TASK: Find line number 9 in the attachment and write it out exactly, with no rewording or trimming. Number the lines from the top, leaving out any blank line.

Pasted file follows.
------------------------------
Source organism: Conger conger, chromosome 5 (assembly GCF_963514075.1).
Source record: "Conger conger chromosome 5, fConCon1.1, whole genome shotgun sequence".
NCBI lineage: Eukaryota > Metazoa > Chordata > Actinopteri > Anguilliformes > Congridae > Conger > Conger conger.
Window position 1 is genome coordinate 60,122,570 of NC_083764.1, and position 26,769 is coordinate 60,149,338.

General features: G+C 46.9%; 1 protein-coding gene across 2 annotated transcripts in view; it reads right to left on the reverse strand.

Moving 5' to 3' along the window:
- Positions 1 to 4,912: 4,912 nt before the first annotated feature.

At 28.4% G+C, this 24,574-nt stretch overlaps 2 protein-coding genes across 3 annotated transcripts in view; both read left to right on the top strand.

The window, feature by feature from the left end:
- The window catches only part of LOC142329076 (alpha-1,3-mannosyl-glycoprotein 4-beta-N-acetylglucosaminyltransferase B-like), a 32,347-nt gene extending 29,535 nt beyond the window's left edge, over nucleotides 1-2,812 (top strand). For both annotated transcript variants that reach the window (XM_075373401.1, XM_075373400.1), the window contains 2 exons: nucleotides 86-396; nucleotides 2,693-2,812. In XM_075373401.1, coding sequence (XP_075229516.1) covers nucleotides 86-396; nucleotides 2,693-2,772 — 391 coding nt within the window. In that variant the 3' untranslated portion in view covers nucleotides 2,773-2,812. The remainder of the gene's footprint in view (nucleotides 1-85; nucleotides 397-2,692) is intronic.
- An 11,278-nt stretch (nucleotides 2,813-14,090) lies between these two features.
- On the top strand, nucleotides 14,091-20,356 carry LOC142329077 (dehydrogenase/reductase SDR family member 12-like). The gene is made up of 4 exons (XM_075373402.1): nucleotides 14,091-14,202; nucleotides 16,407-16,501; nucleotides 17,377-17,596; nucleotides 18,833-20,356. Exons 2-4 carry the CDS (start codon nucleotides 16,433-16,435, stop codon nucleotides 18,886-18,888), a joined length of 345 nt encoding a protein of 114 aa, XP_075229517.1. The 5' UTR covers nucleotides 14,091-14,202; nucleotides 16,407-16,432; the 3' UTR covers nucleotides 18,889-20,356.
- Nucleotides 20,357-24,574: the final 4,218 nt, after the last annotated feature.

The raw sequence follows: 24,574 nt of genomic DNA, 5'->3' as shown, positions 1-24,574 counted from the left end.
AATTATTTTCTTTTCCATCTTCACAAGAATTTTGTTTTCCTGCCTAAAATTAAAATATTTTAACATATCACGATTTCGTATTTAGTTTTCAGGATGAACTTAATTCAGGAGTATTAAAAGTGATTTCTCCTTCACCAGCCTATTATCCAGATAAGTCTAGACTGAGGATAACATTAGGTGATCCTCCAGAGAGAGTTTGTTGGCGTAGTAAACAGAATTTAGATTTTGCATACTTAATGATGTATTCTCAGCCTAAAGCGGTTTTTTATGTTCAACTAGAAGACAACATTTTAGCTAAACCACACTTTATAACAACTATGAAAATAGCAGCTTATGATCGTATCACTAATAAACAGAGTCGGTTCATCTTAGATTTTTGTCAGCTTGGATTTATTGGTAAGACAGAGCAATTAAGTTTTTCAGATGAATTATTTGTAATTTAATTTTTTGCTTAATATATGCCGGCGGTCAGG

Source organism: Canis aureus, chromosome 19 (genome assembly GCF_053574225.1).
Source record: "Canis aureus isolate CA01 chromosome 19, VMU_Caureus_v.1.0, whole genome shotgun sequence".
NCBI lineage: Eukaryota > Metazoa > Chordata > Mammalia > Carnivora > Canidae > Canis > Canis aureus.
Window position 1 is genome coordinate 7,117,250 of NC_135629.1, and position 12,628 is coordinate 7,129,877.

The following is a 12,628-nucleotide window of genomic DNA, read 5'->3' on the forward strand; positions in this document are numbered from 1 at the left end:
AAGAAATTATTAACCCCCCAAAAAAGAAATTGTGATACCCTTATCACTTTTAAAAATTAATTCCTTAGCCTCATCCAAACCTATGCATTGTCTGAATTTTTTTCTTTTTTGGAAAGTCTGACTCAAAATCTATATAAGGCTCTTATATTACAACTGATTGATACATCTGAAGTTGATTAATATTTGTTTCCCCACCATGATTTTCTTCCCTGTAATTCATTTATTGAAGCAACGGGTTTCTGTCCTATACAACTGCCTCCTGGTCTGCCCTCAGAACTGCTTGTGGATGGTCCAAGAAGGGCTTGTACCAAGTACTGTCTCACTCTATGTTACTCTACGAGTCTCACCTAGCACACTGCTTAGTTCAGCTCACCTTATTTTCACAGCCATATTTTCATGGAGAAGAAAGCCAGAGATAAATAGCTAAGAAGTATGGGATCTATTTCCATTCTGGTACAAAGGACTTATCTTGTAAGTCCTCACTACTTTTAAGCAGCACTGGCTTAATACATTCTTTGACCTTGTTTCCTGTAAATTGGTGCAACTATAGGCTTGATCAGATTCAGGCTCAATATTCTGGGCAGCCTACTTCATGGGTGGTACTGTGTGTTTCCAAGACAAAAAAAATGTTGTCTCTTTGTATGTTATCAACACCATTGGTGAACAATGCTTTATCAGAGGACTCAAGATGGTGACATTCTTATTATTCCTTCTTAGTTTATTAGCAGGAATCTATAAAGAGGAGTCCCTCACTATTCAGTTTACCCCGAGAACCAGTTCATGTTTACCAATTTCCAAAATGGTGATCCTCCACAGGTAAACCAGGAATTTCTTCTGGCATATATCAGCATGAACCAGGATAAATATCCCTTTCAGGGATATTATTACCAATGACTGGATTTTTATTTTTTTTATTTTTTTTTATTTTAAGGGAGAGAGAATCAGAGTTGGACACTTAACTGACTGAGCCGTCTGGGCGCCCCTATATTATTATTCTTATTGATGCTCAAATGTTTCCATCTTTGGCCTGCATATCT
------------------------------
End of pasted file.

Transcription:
The window, feature by feature from the left end: